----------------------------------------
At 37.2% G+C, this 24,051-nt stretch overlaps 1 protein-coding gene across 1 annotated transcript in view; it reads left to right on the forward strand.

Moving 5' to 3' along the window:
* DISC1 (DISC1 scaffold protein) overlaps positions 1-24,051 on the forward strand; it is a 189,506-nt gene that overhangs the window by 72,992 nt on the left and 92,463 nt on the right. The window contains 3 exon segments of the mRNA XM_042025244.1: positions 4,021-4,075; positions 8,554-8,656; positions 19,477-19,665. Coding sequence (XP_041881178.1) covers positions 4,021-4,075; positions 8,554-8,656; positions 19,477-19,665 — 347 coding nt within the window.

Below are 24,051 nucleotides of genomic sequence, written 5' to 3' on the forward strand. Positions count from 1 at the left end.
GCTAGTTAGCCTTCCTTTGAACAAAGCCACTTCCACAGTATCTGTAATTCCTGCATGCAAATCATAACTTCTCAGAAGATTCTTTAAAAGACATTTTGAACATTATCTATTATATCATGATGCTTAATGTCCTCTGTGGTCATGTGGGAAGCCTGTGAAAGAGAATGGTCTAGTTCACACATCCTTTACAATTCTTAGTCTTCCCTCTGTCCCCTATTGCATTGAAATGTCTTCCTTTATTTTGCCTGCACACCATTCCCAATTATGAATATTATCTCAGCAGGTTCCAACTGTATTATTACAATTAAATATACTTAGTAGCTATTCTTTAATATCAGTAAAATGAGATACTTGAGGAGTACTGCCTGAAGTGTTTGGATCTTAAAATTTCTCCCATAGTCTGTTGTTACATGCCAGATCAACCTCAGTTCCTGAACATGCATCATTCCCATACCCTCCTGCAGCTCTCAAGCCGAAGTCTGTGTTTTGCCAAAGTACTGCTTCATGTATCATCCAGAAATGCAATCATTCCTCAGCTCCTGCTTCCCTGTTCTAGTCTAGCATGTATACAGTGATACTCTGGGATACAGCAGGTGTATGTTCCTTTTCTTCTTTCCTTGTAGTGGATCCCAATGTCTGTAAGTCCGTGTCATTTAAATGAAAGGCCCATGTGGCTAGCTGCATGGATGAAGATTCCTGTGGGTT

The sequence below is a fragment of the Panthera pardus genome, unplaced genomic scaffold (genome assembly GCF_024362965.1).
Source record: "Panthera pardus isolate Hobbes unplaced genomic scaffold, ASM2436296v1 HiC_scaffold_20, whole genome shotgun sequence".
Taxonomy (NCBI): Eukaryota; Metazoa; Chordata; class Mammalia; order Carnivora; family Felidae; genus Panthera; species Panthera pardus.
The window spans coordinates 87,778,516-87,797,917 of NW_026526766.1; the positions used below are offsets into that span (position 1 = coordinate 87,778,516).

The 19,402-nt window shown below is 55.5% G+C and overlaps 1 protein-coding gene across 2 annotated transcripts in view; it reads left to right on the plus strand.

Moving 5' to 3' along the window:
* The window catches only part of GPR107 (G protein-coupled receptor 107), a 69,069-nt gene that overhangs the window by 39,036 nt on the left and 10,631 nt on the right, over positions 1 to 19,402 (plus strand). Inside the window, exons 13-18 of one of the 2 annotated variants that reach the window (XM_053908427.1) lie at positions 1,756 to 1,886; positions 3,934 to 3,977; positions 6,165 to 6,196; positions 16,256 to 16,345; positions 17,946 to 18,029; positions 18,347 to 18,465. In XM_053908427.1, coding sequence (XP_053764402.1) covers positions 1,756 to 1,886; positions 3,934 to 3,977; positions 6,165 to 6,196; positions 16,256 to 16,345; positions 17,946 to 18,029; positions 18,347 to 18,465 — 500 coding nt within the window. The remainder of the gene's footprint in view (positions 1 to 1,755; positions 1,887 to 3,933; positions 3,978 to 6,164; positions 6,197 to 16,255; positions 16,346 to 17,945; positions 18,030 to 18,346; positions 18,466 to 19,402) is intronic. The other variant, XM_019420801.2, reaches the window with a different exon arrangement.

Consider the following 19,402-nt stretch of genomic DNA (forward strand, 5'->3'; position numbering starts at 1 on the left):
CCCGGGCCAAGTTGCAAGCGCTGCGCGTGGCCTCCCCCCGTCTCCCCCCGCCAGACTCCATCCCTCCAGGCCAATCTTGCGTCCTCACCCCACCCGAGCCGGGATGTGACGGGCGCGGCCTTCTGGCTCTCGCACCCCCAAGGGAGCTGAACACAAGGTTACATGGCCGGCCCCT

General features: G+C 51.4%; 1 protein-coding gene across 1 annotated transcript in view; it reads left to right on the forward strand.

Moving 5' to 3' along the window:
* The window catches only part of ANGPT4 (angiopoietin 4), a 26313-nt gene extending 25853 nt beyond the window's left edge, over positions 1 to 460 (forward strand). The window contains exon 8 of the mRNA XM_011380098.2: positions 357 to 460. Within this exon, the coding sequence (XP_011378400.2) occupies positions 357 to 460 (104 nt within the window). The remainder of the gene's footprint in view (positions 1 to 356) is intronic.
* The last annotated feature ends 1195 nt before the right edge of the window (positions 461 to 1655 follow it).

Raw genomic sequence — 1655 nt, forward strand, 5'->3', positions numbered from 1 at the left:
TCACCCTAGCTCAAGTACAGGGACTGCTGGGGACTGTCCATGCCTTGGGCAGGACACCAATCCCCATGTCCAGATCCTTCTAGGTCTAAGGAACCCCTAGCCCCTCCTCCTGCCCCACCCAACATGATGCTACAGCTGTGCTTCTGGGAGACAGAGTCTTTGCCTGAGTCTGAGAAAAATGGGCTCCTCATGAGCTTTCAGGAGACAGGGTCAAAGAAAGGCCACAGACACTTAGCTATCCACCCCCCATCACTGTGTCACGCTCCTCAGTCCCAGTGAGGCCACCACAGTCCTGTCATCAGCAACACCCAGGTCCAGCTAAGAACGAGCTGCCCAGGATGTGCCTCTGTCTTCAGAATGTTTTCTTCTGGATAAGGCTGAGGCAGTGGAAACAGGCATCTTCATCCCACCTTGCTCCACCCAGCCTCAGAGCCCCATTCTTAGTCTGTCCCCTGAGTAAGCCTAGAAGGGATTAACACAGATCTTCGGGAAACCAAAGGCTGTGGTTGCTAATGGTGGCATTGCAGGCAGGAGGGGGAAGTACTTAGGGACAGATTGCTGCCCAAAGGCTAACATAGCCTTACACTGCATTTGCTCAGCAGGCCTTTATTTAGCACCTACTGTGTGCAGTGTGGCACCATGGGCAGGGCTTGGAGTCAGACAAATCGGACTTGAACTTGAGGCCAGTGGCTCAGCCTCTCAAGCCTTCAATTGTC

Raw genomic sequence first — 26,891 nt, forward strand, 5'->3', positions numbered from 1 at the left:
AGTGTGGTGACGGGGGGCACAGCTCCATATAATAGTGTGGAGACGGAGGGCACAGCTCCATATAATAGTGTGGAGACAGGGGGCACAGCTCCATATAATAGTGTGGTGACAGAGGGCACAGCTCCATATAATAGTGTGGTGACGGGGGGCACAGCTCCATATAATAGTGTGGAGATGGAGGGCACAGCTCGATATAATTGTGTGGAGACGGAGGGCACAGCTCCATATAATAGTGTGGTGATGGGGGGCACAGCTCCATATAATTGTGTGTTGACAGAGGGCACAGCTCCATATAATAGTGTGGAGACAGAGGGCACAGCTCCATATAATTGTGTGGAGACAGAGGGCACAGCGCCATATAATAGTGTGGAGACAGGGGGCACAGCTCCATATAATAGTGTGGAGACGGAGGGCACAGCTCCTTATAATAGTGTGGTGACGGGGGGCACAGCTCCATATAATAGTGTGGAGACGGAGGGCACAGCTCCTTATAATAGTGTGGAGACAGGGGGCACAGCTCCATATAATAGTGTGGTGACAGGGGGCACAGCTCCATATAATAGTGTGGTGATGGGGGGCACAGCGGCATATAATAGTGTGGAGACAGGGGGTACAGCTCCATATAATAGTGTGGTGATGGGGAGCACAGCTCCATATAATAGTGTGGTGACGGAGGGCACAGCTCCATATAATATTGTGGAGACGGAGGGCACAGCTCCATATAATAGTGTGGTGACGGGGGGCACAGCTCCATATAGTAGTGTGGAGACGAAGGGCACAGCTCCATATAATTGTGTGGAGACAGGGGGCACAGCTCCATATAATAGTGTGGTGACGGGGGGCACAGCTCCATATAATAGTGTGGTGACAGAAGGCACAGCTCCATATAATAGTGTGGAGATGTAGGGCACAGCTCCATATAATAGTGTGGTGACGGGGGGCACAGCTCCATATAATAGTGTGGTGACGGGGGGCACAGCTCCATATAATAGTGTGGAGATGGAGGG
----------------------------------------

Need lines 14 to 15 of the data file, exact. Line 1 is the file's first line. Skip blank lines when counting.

CCCGGGCCAAGTTGCAAGCGCTGCGCGTGGCCTCCCCCCGTCTCCCCCCGCCAGACTCCATCCCTCCAGGCCAATCTTGCGTCCTCACCCCACCCGAGCCGGGATGTGACGGGCGCGGCCTTCTGGCTCTCGCACCCCCAAGGGAGCTGAACACAAGGTTACATGGCCGGCCCCT

General features: G+C 51.4%; 1 protein-coding gene across 1 annotated transcript in view; it reads left to right on the forward strand.